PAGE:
Coaxial cable was developed over 100 years ago and has been used successfully for carrying video signals for more than 80 years. All transmission lines must obey the laws of physics, and coax is no exception. High frequency response is limited by capacity between the shield and center conductor, and care must be taken to ensure that all components used to terminate/couple cables maintain a uniform characteristic impedance. Capacity effects and even slight impedance mismatches become even more critical when transmitting high data rate digital television signals due to the “smearing” of square wave transitions and reflections due to even slight changes in characteristic impedance of the circuit. The diameter of the dielectric material separating the inner conductor and shield can be increased to minimize shunt capacitance between conductors, but this necessarily increases the physical diameter of the cable, making it more difficult to handle and install due to increased weight and greater care needed to avoid exceeding the cable’s maximum bending radius.

Cable/Connector Improvements

Much research in dielectric materials and other cable components have been undertaken in recent years to produce coaxial cables for handling the progressively higher frequencies demanded by the television industry without making them so large as to be unwieldy. Similar work has gone on to improve the broadcast industry-standard BNC coaxial cable connectors to provide a closer match to the characteristic impedance of the cables with which they are used. Even a slight impedance mismatch can have very deleterious effects at high data rates. These impedance “bumps” cause signal reflections, producing distortion in the high frequency square wave transitions and limiting transmission distances that might otherwise be achieved by the improved cable designs.

Through the use of improved designs, such connector impedance discontinuities can be kept to a minimum. Performance in this area is quantified by “return loss,” which expresses in Decibels the ratio of signal being transmitted to that reflected back to the transmission source due to mismatches. Through careful mechanical and electrical design, as well as precision machining and a high level of quality control in production, return losses of up to 15 dB at 12G are achievable in BNC cable connectors, and as much as 10 dB in printed circuit board mounted BNC receptacles used for UHD signals.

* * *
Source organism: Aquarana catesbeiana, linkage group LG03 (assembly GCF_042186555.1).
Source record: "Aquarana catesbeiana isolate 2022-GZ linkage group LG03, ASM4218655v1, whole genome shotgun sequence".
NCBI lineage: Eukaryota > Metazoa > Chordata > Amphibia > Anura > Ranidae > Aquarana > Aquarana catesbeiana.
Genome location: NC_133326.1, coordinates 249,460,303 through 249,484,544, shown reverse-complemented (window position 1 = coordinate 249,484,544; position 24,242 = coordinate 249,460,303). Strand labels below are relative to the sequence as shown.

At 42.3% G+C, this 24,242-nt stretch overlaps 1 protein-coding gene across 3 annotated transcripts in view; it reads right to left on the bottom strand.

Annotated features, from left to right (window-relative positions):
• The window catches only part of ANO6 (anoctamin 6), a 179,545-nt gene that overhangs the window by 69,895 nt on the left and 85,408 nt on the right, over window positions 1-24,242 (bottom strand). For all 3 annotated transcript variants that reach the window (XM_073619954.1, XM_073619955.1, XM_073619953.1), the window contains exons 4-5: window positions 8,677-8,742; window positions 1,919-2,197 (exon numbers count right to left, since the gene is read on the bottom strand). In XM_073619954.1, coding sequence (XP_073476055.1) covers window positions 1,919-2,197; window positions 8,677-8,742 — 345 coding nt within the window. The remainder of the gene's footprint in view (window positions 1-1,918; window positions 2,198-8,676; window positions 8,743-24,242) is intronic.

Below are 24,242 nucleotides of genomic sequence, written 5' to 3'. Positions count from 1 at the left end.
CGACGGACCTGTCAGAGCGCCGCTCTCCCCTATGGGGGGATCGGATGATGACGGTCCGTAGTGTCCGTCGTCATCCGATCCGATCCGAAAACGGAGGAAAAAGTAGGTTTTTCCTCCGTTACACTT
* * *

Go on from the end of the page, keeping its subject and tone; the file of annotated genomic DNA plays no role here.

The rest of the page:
4K UHD Transport

With the accelerating industry-wide movement to 4K UHD image capture and distribution, content providers and broadcasters are being faced with the need to have a reliable method of transporting extremely high data rate signals within their facilities. At the same time, business economics must be considered. While fiber optic connectivity may seem like a logical choice due to its proven ability to handle high data rate transport over long distances, this technology may not be the best choice for UHD signal runs within most broadcast or production facilities with moderate distances separating studios, edit rooms and equipment areas. Careful consideration should be given to the use of high-quality advanced technology coaxial cable in planning for migration to 4K technology, either in a phased approach in an existing plant or in the construction of a new operation.